The 784 passengers of the "Boudicca" - 778 of them British - have had their trip cut short as Fred Olsen Cruise Lines made the difficult decision to cancel the voyage and fly the passengers back to Southampton and Bournemouth. The ship had left Southampton on Jan 20 for an 18-night cruise of Cape Verde and the Canary Islands. After the fire, the ship made its way to Tenerife in spite of two engines being damaged, leaving the ship running on two main engines and three auxiliary engines at a reduced speed of eight knots. It reached the port of Santa Cruz on Jan 28.
After the arrival, engineers have been investigating the extent of the damage. Their expert assessment was that the "Boudicca" should stay longer in Tenerife, in order for the ship to undertake all the work required. All passengers have been offered a full refund for the cost of their ticket, plus 50% off their next booking as compensation.
The next cruise was expected to depart as planned from Southampton on Feb 7.
In the morning of Jan 30, 2015, the CROSS Joburg was informed by the "Vauban" that a crew member had suffered a hand injury. The trawler was 25 nautical miles east of Barfleur. The Cross Joburg had a conference call with the Marine Medical Consultation Centre (MMCC) in Toulouse, and the SAMU maritime medical coordination (SCMM) in Le Havre, and a medevac was decided. The CROSS Jobourg deployed an EC 225 helicopter of the Navy Base in Maupertus which hoisted the wounded and took him to the University Hospital (CHU) in Caen at noon.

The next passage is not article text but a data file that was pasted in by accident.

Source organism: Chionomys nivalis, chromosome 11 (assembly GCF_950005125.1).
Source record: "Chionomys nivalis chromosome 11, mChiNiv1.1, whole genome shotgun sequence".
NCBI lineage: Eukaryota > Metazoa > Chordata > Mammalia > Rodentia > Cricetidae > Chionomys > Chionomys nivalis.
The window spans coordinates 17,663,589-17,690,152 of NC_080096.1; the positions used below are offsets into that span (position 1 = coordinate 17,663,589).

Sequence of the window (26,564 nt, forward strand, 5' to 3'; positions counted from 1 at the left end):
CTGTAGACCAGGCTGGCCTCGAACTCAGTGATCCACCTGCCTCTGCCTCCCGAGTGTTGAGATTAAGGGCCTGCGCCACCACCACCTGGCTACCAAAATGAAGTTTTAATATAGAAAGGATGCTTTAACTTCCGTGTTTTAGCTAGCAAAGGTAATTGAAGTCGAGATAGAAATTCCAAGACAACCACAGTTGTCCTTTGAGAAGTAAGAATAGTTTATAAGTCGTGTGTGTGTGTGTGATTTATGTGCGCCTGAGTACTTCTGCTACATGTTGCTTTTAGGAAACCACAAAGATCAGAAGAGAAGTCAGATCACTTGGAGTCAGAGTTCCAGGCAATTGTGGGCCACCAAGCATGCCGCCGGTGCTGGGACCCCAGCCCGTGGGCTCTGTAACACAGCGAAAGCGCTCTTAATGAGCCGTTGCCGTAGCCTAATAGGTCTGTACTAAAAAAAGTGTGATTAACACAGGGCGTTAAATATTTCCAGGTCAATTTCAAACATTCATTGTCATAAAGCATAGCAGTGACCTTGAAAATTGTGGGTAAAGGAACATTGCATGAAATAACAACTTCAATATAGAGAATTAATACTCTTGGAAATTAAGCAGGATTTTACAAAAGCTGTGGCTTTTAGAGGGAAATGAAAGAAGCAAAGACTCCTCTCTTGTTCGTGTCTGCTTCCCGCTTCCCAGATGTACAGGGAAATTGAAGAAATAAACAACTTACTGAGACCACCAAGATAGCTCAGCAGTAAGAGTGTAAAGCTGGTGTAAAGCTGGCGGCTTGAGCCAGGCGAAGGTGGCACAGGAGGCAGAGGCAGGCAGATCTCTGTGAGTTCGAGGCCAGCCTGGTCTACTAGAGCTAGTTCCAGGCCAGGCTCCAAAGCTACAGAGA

French report with photo:
The wreck of the sunken "Ninive" was pumped out on Jan 28, 2015, by forces of the THW and the "Stadtwerke". Draining works started at 2 p.m. , and a tractor pulled the galeas upright with a towing wire at the mast. Around 4 p.m. the THW arrived with 17 men and eight more mobile pumps with a capcity of 6000 liters per minute each. At 5.15 p.m. the ship which sank in the night of Jan 21, was floating again.
German reports with photos and video:
The "Omanda" was successfully raised from the water alongside the fisheries quay of Merlus Seafood Processors on Jan 18 around midnight. The "Omanda" has been towed to the small-craft harbour in the port of Walvis Bay on Jan 19 and repair work was soon to start to the vessel on the Walvis Bay syncrolift. The tugboat sank after it hit a sandbank in the fisheries harbour. The crippled tug was ordered to sail to the nearest quayside which at the time was the fisheries quay of Merlus Seafood Processor. The vessel settled alongside on the bottom 11 p.m. with her wheelhouse still above the water surface. On Jan 14 salvage teams started to prepare the vessel to be raised to the surface by sealing the hull and hull doors and pumping all water from the vessel. But on Jan 16 at 2 p.m. something went wrong and the vessel capsized and sank again. This time, the vessel settled on her portside with the wheelhouse also submerged. Within 60 hours, salvage teams again ensured the vessel was sealed and pumping operations resulted in the vessel being fully re-floated by midnight on Sunday. On Jan 19 the vessel was towed to the small-craft harbour. During the past few days investigators inspected the vessel and it was ensured she was prepared to be pulled out of the water at the Walvis Bay syncrolift for a refit which is expected to run into tens of millions of Namibian Dollar. Meanwhile it was reported that an underwater survey, as well as physical inspection by divers, revealed the "Omanda" struck a sandbank where the fisheries channel and the fishing harbour meets.
Report with photo: